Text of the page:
No room spoke to Alyona’s memory. She had been there before, according to Lena’s retelling, for a short time in her childhood after her injury. The thought of it made her place a fingertip to the fibrous tissue at her collarbone, as though the scar might make her remember.
The fingers of her other hand pinched the zipper tongue of her unopened suitcase.
Lena warned Alyona she would only find pain and loss in Russia. Alyona refused to trust her: the woman who kept the truth out of reach. In Sydney, as Alyona peeled away layers of fabrication, milling through forged birth certificates and paperwork bonded in red tape, the name of an elderly woman remained. Irina Alexandrovna Stepanova remained. Some of those documents identifying her grandmother’s address remained buried in her luggage, but Alyona could not reveal them. Fragments of a foreign life cluttered the rest – clothes, planning documents, the practical miscellanea of a former Alyona who did not belong here.
Emerging Writers Festival 2020
At the 2020 Emerging Writers’ Festival, our special projects editor, Jo Langdon edited emerging author, Dani Netherclift’s prose poem, a reflection on life in the pandemic, “Haunted Autumn E/merge, is an exploratory video performance of Dani’s work and other featured writers, produced by Pip Gryllis from the Emerging Writer’s Festival.
Varuna Mascara Fellowship
We were delighted to partner with Varuna in 2019 for a Varuna Mascara Western Sydney Writers Fellowship which offered a one week, all expenses paid residency at Varuna, a publishing consultancy worth $800 & and a manuscript appraisal with Giramondo Press. This is an innovative and prestigious opportunity for a Western Sydney Writer currently working on a poetry, fiction, or creative non-fiction manuscript.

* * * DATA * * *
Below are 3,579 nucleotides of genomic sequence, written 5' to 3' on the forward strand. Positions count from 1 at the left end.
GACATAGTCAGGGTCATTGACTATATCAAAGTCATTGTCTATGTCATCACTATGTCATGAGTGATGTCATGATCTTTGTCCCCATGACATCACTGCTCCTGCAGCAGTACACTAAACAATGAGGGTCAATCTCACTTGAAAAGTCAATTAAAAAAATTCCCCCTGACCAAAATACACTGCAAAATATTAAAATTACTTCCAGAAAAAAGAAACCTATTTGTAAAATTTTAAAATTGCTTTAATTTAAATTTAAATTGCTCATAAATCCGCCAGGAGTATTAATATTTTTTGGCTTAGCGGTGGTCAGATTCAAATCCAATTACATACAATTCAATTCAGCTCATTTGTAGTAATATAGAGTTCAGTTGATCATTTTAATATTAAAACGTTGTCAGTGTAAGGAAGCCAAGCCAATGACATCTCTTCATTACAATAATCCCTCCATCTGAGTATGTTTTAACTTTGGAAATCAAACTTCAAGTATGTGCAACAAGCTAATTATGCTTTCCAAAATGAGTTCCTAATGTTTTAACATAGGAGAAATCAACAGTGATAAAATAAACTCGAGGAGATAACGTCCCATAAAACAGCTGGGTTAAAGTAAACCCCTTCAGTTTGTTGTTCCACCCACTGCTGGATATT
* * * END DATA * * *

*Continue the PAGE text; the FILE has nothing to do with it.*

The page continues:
We would like to congratulate all the shortlisted writers; the manuscripts were of an excellent standard. As judges we considered quality and originality of writing. Our thanks to Varuna, the Writer’s House and Create NSW for this opportunity for Mascara to support excellent writing.
Jessie Tu “Field Notes on Language and Voicelessness”
Adele Dumont “Elsewhere”
Dave Drayton “The Poetranslator”
Shannon Anima “The Running Game”
Jessica Seaborn “Tommy Brewer”
Karina Ko lives in Sydney where she graduated in Law and in Arts. Her parents came from Hong Kong. She is working on a collection of short stories.
Judges Comments: We were impressed with Karina Ko’s original voice, tackling awkward, often political topics like class, ethnicity and queerness with a surreal and surprising imagination.
Sahib Nazari is a writer of Hazara descent from Afghanistan. He studied creative writing and literature at Griffith University. Other than his mother language Hazaragi, and adopted language English, Sahib is also literate in Dari/Fiarsi and Urdu.
He lived in Pakistan for a few years before moving to Australia in 2005. Sahib voices his words in the form of short-fiction and poetry. He was the runner-up for the Deborah Cass Prize for Writing in 2020. His other stories have been published in Meridian – The APWT Drunken Boat Anthology of New Writing, Bengaluru Review, TEXT Journal, and Talent Implied – New Writing from Griffith University in 2016, 2017, and 2019.